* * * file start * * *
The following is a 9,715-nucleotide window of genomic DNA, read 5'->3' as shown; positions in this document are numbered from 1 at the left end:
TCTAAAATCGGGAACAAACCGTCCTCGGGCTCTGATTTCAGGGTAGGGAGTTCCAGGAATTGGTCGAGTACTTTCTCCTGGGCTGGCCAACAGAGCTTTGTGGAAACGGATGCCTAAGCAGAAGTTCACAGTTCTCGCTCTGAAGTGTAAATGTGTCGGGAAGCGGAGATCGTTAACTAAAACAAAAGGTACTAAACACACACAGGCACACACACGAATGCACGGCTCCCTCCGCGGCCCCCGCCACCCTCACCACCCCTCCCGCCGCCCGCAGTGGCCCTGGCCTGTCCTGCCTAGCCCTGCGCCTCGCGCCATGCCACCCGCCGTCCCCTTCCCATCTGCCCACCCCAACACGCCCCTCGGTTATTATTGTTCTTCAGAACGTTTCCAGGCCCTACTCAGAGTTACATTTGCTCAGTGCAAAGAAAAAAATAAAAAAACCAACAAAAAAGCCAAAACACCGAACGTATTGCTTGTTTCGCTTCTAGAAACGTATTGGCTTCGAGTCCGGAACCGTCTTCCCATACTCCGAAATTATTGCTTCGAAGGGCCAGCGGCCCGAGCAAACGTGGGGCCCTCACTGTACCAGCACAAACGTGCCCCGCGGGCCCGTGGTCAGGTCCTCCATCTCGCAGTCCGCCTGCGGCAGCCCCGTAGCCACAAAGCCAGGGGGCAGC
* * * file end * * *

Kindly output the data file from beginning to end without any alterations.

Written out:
The following is a 9,715-nucleotide window of genomic DNA, read 5'->3' as shown; positions in this document are numbered from 1 at the left end:
TCTAAAATCGGGAACAAACCGTCCTCGGGCTCTGATTTCAGGGTAGGGAGTTCCAGGAATTGGTCGAGTACTTTCTCCTGGGCTGGCCAACAGAGCTTTGTGGAAACGGATGCCTAAGCAGAAGTTCACAGTTCTCGCTCTGAAGTGTAAATGTGTCGGGAAGCGGAGATCGTTAACTAAAACAAAAGGTACTAAACACACACAGGCACACACACGAATGCACGGCTCCCTCCGCGGCCCCCGCCACCCTCACCACCCCTCCCGCCGCCCGCAGTGGCCCTGGCCTGTCCTGCCTAGCCCTGCGCCTCGCGCCATGCCACCCGCCGTCCCCTTCCCATCTGCCCACCCCAACACGCCCCTCGGTTATTATTGTTCTTCAGAACGTTTCCAGGCCCTACTCAGAGTTACATTTGCTCAGTGCAAAGAAAAAAATAAAAAAACCAACAAAAAAGCCAAAACACCGAACGTATTGCTTGTTTCGCTTCTAGAAACGTATTGGCTTCGAGTCCGGAACCGTCTTCCCATACTCCGAAATTATTGCTTCGAAGGGCCAGCGGCCCGAGCAAACGTGGGGCCCTCACTGTACCAGCACAAACGTGCCCCGCGGGCCCGTGGTCAGGTCCTCCATCTCGCAGTCCGCCTGCGGCAGCCCCGTAGCCACAAAGCCAGGGGGCAGC